HOW DOES A NATION DEFINE ITSELF? What are its mores and values? And with what cultural codes does it inform its worldview, enabling it to decide which direction to take as a polity?
In the United States, not too many generations ago, questions such as these were easily decided, if they were asked at all. This was the acknowledged America: Eurocentric-Norman Rockwell-apple pie. These were the tenets of Americana, reinforced in the classroom. There are signs, however, that this is changing.
The New York City public school system is a prime example of the shift. Its student population includes 359,903 African Americans; 321,476 Hispanics; 186,512 whites; and 69,356 students from other ethnic groups. Whites comprise just 20 percent of the public school population.
The changing demographics of education will have a major effect on all aspects of public policy in the years ahead. Look at the faces of children now entering kindergarten and their primary school years: They are every color of the rainbow. These children speak with many accents, have different needs, and are ushering in an entirely new set of realities.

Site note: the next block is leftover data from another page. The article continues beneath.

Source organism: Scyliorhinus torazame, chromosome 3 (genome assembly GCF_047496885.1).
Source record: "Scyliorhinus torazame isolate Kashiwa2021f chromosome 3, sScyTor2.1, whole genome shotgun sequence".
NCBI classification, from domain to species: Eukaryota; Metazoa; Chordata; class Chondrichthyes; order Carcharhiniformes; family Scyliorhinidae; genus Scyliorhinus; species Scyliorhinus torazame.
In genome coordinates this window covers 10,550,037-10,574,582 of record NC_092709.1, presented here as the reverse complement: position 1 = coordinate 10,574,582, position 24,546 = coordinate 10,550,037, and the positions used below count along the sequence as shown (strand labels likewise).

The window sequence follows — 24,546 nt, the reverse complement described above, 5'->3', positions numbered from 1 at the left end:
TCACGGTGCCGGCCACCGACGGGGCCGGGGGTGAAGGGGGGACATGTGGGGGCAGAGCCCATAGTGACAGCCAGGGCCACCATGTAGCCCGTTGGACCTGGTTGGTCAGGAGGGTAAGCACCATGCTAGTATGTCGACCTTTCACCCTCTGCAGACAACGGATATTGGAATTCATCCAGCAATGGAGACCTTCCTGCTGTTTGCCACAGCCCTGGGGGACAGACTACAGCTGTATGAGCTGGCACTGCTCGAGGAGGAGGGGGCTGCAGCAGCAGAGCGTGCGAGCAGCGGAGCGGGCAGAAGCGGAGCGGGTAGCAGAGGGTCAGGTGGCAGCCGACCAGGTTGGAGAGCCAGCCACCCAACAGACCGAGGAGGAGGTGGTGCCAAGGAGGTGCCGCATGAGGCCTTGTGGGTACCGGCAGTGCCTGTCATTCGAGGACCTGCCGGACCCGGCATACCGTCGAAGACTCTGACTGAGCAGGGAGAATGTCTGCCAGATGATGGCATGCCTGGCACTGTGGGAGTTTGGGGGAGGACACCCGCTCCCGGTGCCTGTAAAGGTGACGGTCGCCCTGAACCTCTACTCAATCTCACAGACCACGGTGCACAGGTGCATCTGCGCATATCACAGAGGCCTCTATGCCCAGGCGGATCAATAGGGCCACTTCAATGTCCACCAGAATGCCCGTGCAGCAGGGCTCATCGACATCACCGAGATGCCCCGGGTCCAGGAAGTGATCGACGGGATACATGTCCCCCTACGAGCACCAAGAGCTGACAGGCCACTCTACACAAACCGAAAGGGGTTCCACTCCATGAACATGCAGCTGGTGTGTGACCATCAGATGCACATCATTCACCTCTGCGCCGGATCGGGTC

The social tremors caused by rapidly changing racial and ethnic demographics in the United States can most easily be tracked through the public school systems in our large cities. Blacks and Hispanics comprise the majority of students being educated in urban public schools in the East. Hispanics and Asians are, or soon will be, the majority of students attending public schools in California, where whites make up only 40 percent of the public school population. As more children enter the public school system and eventually leave to replace an aging, predominantly white adult workforce, education is not only critical to minority advancement, but to the stability of the country itself.